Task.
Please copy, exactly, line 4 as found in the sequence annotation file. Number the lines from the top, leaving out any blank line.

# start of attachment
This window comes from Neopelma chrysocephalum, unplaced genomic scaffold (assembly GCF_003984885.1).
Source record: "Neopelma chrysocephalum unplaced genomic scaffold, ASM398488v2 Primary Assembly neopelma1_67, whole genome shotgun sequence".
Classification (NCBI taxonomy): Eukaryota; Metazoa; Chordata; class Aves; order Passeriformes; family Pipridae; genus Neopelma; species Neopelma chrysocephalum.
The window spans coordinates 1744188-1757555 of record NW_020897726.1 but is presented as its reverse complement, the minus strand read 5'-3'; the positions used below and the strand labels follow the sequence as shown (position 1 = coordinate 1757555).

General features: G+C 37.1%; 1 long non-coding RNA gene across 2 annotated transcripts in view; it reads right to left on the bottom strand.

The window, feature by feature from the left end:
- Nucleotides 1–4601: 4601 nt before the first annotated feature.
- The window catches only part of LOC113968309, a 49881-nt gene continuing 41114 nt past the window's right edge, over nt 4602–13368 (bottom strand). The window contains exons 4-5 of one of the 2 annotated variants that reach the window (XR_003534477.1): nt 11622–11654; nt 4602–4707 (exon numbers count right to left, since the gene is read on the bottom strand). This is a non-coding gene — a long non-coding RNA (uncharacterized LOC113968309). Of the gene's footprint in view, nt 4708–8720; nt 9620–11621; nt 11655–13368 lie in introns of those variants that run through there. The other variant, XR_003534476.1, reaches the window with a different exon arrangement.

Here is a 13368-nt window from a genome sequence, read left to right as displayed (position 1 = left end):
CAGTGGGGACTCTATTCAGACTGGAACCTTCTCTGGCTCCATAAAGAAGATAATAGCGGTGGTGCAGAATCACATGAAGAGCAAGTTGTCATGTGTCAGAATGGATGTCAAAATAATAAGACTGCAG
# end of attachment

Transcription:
The window spans coordinates 1744188-1757555 of record NW_020897726.1 but is presented as its reverse complement, the minus strand read 5'-3'; the positions used below and the strand labels follow the sequence as shown (position 1 = coordinate 1757555).